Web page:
Ma Normandie

Since I received my TAPIF acceptance letter, I have been googling my future home region whenever I have a spare moment (and sometimes even when I really don’t have a spare moment). I still have the occasional wistful thought about Grenoble or Montpellier, but mostly I am just really, really excited to be going to Caen. My excitement has only increased as I connect with other future teaching assistants via Facebook and peruse the blogs of former assistants for any useful tidbits of advice. As I call, text, Facebook message and WhatsApp every one of my family members and close friends to tell them the news, one question keeps coming up: “Where exactly is Caen/Lower Normandy?”  For this reason, I thought I’d write a blog post with some basic information about the region. I’m lucky enough to know a fair bit about Lower Normandy already, not only because I passed through with my dad, but also because I have had to do two major research projects on a region of France since high school, and both times, my region was Normandy (fate? coincidence? You decide!). So without further ado, here are some fun facts about my future home!

1) “Normandy” is not actually a region of France.

Lower Normandy on a Map
Here is France … and here is Lower Normandy!

Surprised? Yeah, I had no idea either until last year, when my prof informed me that Normandy was not, in fact, a region. Merci, Jean-Jacques! It turns out that Normandy was a region until 1956, but then it was split into two regions: Lower Normandy (capital city: Caen) and Upper Normandy (capital city: Rouen). Who knew? But wait, there’s a plot twist! Six months ago, the French National Assembly actually voted to reduce the number of French metropolitan regions from 22 to 13. That means that Lower and Upper Normandy are going to be combined into one region again! This coming January 2016, while I am in France, the two Normandies will be officially joined together to form la Grande Normandie.

Lower Normandy departments
The three départements of Lower Normandy and their capital cities. I know, French territorial organization is really confusing.

(It also looks like there is a bit of a disagreement about whether Rouen or Caen will be the new regional capital. For any French speakers out there, here is a link to an interesting video and article about the debate.)

2) It rains there. A lot … Unfortunately, the stereotypes are correct. According to Météo France, I can expect 126 rainy days in Caen per year on average, which is about one third of the year! I write this as I sit by the window, looking sadly out at the rainy skies of Halifax and realizing just how much gloomy weather affects my mood. Uh oh.

3) … but on the plus side, there are some amazing sights to see (especially if you’re a history buff).

Mont Saint-Michel Waterway
Definitely going back here at some point.

Always wanted to see the Mont Saint-Michel, the stunning Benedictine abbey off the Atlantic coast? Come to Lower Normandy! Do you dream of walking on the same beaches where British, Canadian and American soldiers landed on June 6, 1944 to liberate German-held Europe? Come to Lower Normandy! Do you yearn to take a look at the Bayeux Tapestry, an 11th-century, 70-metre-long embroidered cloth depicting the Norman conquest of Britain? Come to Lower Normandy! Is a trip to William the Conquerer’s birthplace at Falaise Castle, or to his burial site at Caen Cathedral, on your bucket list? … yeah, you get the point.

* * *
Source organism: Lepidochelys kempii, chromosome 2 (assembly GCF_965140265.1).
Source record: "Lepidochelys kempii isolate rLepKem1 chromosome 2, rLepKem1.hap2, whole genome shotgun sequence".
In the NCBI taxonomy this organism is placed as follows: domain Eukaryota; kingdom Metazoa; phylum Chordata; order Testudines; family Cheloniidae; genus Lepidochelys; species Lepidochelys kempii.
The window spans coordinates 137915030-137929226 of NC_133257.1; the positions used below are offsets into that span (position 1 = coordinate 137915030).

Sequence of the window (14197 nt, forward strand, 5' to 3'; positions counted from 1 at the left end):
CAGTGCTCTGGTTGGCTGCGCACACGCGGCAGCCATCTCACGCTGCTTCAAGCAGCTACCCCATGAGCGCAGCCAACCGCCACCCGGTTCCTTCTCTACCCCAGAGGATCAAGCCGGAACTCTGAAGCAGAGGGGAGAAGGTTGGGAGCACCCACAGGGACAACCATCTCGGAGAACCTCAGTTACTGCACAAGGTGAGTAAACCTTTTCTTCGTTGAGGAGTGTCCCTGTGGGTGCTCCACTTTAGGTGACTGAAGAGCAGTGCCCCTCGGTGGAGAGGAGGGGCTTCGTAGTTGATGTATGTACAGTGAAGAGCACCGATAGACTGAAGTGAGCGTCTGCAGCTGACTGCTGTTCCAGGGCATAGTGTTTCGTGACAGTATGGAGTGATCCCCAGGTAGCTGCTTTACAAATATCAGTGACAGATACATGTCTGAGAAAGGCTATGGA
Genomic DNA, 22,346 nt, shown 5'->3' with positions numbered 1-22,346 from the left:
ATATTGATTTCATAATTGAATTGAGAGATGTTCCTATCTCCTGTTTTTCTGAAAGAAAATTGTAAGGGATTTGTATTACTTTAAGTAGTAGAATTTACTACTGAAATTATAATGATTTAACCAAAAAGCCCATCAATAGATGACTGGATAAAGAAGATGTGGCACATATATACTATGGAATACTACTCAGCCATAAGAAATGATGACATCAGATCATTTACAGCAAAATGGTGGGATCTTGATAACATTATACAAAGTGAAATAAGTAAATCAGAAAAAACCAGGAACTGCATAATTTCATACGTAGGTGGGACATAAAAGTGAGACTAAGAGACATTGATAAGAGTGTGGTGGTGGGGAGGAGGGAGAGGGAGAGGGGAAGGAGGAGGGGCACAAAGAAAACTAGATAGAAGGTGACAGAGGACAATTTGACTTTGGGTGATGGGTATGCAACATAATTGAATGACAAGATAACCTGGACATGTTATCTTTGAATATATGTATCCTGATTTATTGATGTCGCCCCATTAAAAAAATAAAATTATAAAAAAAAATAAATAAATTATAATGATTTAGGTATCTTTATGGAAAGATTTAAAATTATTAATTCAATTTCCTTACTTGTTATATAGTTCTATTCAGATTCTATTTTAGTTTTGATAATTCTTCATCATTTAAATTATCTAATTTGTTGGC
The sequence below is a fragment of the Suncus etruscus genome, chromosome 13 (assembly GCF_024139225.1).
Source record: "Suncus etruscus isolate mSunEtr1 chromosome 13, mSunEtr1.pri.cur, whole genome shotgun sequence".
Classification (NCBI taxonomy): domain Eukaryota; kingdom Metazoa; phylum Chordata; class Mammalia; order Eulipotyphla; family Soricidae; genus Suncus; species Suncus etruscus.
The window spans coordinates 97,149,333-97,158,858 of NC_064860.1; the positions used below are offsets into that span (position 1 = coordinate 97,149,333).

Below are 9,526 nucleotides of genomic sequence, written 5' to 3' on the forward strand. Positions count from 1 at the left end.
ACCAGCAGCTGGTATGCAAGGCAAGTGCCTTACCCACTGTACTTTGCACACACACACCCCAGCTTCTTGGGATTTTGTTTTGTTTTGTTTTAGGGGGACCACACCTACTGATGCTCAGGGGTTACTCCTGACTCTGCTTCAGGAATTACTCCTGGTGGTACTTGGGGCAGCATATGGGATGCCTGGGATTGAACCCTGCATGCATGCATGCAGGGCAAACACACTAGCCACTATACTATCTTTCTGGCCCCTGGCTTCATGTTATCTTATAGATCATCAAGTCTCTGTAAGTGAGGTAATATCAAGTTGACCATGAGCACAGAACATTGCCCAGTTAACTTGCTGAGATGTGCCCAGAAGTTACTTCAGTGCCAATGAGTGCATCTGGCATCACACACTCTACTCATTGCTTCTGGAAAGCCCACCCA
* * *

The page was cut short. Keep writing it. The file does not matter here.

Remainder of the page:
4. The region is primarily rural. Like, really, really rural. According to my report on Lower Normandy from last year (and I’m going to go ahead and say that it’s reliable, since I spent ages on that thing), only 65% of Bas-Normands live in cities, which is 20% lower than the national average. And only fourteen towns have more than 10 000 people! Knowing that, it’s not very surprising that Lower Normandy’s economy is based on agriculture, specifically dairy and cattle farming. The region is also known for seafood and apples. Sadly, the shortage of economic opportunities outside of agriculture means that a lot of young people are leaving Lower Normandy to look for work elsewhere. But all of this agricultural production also means that …

5. Lower Normandy is a foodie’s paradise.

Camembert
Considering my description of Norman cuisine, I really should have included a picture of an apple.

Do you love seafood? Apple pies/cakes/desserts? Apples in general? Apple brandy (le calvados)? Apple cider (the kind with alcohol)? Soft cheeses like camembert? Basically anything cooked with large quantities of cream? Well, I certainly do. And I have a feeling that I’ll really like eating living in Lower Normandy. (And maybe also gain a ton of weight. Just sayin’.)

6. The region has produced some pretty outstanding people.

The Gleaners
“The Gleaners” by Jean-François Millet

William I (the Conqueror), François de Malherbe (the poet), Erik Satie (the composer), and Jean-François Millet (the painter) are all from Lower Normandy. There is a lot more that I could say about Lower Normandy, but those six reasons alone are enough keep me busy planning out everything I want to see and do once I arrive. I’m particularly excited to explore whichever city, town or village I get placed in (please let it have more than 10 000 people, though!). But that will have to wait, of course. How is October so far away?!! Until next time, I leave you with this lovely song about Normandy that I discovered in high school. À bientôt!

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